Connect with Marjorie
"When you cease to contribute, you begin to die" - Aging Well With Marjorie
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“When you cease to contribute, you begin to die”

“When you cease to contribute, you begin to die”

Eleanor Roosevelt’s words above are right on target. When we stop engaging with others, and stop doing things that have meaning and purpose for us, we start to shrivel up. Our elder years can be a time to find new ways of engaging with others, and better aligning who we are on the inside with what we do in the outside world. We can try on other ways of doing and being and becoming.

Certainly physical changes come along as we age, but I’m talking about our emotional, mental, and spiritual wellbeing. We may not be able physically to do as much as we used to, nor even want to, but that’s no reason to give up on life.


I think what all this boils down to as attitude.  For example, it’s wonderful to finally reach a stage of accepting ourselves as we are. This doesn’t mean, however, that we give up on always trying to be our best selves, and become a better person.

Marjorie and Jayme MelroseLess in the world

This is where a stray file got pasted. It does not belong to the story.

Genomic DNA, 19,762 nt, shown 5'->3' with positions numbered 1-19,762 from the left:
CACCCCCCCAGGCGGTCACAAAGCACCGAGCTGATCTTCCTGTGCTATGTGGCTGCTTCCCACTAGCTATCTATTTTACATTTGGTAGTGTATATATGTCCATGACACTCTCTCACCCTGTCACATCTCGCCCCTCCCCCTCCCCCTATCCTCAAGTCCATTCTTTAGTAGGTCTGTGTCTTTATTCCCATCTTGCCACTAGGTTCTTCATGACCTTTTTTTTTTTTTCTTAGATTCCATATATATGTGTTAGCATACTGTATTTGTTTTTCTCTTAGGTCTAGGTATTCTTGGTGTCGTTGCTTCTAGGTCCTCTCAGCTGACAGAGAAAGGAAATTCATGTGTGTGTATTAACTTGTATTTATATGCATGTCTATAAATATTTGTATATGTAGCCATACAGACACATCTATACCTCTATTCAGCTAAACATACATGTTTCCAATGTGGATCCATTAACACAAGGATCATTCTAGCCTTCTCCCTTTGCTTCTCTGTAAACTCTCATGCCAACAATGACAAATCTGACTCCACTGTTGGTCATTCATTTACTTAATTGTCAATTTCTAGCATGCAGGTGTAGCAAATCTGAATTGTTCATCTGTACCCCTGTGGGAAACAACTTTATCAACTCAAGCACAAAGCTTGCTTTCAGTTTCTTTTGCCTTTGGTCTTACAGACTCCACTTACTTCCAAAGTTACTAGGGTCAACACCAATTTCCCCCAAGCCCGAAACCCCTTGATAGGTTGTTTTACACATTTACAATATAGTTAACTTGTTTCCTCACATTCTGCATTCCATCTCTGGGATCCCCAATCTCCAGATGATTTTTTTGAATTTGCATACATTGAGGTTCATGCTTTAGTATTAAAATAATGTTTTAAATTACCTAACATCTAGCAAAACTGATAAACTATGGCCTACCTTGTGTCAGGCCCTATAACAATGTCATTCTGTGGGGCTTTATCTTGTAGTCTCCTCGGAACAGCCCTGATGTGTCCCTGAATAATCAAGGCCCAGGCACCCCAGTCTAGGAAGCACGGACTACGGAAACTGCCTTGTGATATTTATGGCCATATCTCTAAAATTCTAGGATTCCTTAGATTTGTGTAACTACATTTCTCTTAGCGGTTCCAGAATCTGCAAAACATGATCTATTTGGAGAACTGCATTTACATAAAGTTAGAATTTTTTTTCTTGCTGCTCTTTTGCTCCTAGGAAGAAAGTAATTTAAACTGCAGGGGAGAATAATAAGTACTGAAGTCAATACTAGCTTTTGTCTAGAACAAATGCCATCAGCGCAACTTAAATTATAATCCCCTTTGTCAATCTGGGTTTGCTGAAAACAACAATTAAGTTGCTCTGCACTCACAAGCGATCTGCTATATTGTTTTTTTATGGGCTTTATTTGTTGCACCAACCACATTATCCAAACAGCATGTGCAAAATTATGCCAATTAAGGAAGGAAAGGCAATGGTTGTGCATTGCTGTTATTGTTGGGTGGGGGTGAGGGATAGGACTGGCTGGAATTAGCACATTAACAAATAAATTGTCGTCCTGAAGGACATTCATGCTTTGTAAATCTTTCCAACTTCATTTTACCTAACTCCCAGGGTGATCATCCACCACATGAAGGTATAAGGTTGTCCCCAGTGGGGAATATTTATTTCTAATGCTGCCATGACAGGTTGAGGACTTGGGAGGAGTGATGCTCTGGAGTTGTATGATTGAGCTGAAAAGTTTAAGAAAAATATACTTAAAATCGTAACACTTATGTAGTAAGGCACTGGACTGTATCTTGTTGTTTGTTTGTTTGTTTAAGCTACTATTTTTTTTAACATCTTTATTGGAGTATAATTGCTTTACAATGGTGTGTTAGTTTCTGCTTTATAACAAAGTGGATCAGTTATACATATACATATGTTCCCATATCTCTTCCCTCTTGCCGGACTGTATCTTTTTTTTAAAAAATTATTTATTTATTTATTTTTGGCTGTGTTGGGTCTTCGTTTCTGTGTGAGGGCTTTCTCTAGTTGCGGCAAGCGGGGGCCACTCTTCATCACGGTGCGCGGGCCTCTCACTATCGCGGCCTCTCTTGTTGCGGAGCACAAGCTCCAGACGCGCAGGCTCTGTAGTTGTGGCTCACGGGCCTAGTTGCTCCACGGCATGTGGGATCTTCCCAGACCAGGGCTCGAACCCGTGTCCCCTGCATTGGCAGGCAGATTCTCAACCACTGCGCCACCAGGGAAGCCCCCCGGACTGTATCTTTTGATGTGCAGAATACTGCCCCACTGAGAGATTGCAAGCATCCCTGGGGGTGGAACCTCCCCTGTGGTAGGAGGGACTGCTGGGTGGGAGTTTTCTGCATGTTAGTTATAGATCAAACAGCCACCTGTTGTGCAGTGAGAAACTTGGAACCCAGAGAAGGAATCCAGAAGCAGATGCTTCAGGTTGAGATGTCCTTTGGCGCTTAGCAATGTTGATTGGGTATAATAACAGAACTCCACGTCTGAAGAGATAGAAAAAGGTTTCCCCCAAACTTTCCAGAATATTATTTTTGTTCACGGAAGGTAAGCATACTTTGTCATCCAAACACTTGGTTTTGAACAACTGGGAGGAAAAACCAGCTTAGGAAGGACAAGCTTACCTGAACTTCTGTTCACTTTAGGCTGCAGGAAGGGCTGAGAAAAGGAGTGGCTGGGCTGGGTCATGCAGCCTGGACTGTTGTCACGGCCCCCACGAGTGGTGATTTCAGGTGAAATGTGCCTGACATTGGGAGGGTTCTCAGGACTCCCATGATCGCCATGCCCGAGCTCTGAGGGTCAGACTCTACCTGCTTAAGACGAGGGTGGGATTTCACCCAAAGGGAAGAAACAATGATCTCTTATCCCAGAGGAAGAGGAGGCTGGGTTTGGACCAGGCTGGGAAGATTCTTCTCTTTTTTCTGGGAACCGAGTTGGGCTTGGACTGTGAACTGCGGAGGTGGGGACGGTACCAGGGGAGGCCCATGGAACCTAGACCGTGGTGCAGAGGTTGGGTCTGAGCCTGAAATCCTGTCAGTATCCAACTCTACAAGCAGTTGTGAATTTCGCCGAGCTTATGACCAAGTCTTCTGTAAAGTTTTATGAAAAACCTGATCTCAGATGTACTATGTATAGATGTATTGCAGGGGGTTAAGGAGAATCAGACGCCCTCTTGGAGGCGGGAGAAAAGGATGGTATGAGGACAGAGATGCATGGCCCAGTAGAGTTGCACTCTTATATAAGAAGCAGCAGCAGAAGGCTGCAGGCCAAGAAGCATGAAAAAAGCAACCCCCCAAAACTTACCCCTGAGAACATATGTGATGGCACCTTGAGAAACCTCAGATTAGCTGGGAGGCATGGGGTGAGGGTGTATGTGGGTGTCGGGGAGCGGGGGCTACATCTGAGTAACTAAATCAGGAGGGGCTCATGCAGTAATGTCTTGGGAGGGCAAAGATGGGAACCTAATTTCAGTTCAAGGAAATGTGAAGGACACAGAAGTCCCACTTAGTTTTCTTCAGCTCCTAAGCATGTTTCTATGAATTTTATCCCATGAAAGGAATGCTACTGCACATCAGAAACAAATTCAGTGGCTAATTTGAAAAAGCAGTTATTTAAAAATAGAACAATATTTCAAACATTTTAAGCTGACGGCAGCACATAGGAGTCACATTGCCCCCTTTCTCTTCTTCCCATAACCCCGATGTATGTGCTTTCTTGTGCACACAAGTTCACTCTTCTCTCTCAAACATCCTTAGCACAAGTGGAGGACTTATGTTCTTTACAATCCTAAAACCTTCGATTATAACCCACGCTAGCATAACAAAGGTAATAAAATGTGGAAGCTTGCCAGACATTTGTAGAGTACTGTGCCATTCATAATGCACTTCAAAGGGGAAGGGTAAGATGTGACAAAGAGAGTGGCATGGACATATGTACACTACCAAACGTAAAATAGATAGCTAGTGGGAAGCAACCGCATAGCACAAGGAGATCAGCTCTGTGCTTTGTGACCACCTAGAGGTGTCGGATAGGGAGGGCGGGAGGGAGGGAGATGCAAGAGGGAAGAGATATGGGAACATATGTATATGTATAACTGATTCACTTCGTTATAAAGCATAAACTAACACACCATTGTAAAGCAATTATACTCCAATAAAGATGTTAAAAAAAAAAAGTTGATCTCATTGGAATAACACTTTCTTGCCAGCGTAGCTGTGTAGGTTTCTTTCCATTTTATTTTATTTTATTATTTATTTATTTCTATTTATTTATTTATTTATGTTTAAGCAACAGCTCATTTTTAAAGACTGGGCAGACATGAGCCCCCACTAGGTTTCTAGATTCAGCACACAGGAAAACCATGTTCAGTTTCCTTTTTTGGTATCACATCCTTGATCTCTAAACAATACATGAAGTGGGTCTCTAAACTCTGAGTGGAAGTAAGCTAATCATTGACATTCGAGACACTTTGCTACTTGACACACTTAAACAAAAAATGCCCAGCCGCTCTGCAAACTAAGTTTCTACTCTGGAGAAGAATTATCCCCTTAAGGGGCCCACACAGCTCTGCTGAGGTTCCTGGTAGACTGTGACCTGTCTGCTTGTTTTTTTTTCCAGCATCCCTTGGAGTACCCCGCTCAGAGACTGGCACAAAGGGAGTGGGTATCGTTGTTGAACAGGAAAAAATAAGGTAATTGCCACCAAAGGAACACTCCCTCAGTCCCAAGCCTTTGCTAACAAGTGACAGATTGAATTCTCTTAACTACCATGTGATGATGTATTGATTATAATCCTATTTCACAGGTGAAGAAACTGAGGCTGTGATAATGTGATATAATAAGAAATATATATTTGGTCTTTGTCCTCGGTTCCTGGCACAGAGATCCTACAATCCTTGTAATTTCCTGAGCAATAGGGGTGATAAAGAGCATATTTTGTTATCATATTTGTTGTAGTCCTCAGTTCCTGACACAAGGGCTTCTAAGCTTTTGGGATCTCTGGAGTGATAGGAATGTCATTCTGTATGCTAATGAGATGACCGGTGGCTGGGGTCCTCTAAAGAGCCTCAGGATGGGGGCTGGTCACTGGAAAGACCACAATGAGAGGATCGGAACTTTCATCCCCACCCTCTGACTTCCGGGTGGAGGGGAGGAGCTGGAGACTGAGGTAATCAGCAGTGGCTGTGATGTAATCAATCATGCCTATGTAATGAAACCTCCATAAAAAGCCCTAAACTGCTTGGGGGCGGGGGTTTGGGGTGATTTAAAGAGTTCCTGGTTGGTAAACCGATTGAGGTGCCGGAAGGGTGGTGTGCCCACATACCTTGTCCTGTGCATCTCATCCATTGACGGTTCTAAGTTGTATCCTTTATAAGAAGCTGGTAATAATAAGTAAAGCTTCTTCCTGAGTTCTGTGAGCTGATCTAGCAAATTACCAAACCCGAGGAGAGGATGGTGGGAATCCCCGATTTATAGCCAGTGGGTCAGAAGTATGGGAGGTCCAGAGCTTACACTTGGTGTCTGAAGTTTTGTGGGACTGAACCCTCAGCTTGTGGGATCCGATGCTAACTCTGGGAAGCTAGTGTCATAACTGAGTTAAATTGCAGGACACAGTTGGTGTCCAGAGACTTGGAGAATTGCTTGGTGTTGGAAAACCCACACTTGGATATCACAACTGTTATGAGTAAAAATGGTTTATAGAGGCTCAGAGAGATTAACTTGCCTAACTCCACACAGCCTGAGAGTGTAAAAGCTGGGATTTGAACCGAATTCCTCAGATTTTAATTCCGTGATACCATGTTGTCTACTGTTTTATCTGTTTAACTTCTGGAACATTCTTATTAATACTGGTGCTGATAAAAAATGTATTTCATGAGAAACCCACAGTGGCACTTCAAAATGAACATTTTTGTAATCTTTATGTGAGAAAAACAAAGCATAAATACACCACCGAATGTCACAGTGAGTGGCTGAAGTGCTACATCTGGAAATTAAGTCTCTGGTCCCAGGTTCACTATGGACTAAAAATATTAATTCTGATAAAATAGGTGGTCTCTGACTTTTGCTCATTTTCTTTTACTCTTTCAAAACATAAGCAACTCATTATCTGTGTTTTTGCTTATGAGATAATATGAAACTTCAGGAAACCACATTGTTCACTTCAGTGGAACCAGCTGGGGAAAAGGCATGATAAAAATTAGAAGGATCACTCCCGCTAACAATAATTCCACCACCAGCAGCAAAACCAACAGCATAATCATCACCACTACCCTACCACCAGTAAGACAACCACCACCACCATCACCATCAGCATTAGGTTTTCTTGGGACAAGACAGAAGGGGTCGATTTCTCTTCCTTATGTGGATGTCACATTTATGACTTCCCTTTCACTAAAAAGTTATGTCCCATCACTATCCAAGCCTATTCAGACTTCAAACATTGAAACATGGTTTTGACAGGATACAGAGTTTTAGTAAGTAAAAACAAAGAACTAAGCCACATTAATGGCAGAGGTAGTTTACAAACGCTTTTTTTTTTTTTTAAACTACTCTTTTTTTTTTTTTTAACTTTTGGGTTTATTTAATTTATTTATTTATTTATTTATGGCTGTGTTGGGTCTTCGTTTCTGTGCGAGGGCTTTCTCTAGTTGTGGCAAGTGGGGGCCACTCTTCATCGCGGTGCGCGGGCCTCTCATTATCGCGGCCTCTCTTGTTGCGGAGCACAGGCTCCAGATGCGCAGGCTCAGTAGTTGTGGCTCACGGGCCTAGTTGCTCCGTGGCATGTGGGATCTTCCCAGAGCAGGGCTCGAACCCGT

Maybe some of us don’t want to be so much in the world as we used to, and so we can be more discerning about where and when we show up, and who we spend time with. It’s okay to shed toxic relationships, or find new ways of loving. Love is whatever we do to nurture our own or another’s spiritual growth, and our families and neighbourhoods are full of opportunities to exercise love.

More in the world

On the other hand, some of us may feel a new freedom in being more in the world, and speaking up about our true inner thoughts or courageously describing situations as we see them. In my own quiet way, I’m trying to be an “outrageous older woman”. A friend of mine is more like ‘the kind of woman who, when her feet hit the floor in the morning, the devil says, “Oh crap, she’s up!” (Author unknown).


Developing an attitude of curiosity, and opening up to the new situations – pleasant or unpleasant – that we find ourselves in, may call on us to exercise our courage in new ways. As Mary Anne Radmacher said, “Courage doesn’t always roar. Sometimes courage is the quiet voice at the end of the day saying, “I will try again tomorrow.”

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